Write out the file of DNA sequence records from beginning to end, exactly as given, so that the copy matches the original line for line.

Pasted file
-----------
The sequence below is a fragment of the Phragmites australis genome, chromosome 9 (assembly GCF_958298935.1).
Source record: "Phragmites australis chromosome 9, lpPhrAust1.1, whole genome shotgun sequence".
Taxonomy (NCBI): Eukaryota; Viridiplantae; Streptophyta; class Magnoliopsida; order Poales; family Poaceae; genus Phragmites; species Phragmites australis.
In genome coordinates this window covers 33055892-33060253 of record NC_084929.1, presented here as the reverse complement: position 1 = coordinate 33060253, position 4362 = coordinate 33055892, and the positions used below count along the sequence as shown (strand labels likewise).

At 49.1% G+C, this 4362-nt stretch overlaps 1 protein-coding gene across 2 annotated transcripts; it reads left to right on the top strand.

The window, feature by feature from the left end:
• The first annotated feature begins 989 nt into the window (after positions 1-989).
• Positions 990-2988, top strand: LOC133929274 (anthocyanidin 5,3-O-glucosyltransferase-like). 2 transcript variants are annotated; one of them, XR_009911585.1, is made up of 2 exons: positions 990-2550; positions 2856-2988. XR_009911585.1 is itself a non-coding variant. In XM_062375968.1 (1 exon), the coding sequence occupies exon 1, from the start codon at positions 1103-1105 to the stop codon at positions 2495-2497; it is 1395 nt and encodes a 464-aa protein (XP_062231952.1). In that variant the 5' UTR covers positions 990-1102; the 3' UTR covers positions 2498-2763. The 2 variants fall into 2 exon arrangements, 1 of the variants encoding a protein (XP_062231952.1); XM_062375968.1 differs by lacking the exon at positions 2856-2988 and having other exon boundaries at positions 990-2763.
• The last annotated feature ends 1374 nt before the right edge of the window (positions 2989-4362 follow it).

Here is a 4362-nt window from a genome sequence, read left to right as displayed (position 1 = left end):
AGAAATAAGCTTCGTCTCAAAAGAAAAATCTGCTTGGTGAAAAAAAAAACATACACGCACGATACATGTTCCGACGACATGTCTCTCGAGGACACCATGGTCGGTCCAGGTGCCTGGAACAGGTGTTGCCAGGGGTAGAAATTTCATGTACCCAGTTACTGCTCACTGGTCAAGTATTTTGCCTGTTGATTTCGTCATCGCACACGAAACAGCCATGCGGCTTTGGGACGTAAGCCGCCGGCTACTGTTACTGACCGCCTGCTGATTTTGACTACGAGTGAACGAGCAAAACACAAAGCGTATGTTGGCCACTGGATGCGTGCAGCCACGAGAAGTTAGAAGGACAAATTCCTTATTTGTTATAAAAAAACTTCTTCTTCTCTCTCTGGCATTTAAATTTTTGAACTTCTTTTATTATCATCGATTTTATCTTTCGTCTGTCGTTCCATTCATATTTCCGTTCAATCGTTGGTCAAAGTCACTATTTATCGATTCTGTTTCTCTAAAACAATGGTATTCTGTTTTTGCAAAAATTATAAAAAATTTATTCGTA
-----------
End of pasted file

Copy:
The sequence below is a fragment of the Phragmites australis genome, chromosome 9 (assembly GCF_958298935.1).
Source record: "Phragmites australis chromosome 9, lpPhrAust1.1, whole genome shotgun sequence".
Taxonomy (NCBI): Eukaryota; Viridiplantae; Streptophyta; class Magnoliopsida; order Poales; family Poaceae; genus Phragmites; species Phragmites australis.
In genome coordinates this window covers 33055892-33060253 of record NC_084929.1, presented here as the reverse complement: position 1 = coordinate 33060253, position 4362 = coordinate 33055892, and the positions used below count along the sequence as shown (strand labels likewise).

At 49.1% G+C, this 4362-nt stretch overlaps 1 protein-coding gene across 2 annotated transcripts; it reads left to right on the top strand.

The window, feature by feature from the left end:
• The first annotated feature begins 989 nt into the window (after positions 1-989).
• Positions 990-2988, top strand: LOC133929274 (anthocyanidin 5,3-O-glucosyltransferase-like). 2 transcript variants are annotated; one of them, XR_009911585.1, is made up of 2 exons: positions 990-2550; positions 2856-2988. XR_009911585.1 is itself a non-coding variant. In XM_062375968.1 (1 exon), the coding sequence occupies exon 1, from the start codon at positions 1103-1105 to the stop codon at positions 2495-2497; it is 1395 nt and encodes a 464-aa protein (XP_062231952.1). In that variant the 5' UTR covers positions 990-1102; the 3' UTR covers positions 2498-2763. The 2 variants fall into 2 exon arrangements, 1 of the variants encoding a protein (XP_062231952.1); XM_062375968.1 differs by lacking the exon at positions 2856-2988 and having other exon boundaries at positions 990-2763.
• The last annotated feature ends 1374 nt before the right edge of the window (positions 2989-4362 follow it).

Here is a 4362-nt window from a genome sequence, read left to right as displayed (position 1 = left end):
AGAAATAAGCTTCGTCTCAAAAGAAAAATCTGCTTGGTGAAAAAAAAAACATACACGCACGATACATGTTCCGACGACATGTCTCTCGAGGACACCATGGTCGGTCCAGGTGCCTGGAACAGGTGTTGCCAGGGGTAGAAATTTCATGTACCCAGTTACTGCTCACTGGTCAAGTATTTTGCCTGTTGATTTCGTCATCGCACACGAAACAGCCATGCGGCTTTGGGACGTAAGCCGCCGGCTACTGTTACTGACCGCCTGCTGATTTTGACTACGAGTGAACGAGCAAAACACAAAGCGTATGTTGGCCACTGGATGCGTGCAGCCACGAGAAGTTAGAAGGACAAATTCCTTATTTGTTATAAAAAAACTTCTTCTTCTCTCTCTGGCATTTAAATTTTTGAACTTCTTTTATTATCATCGATTTTATCTTTCGTCTGTCGTTCCATTCATATTTCCGTTCAATCGTTGGTCAAAGTCACTATTTATCGATTCTGTTTCTCTAAAACAATGGTATTCTGTTTTTGCAAAAATTATAAAAAATTTATTCGTA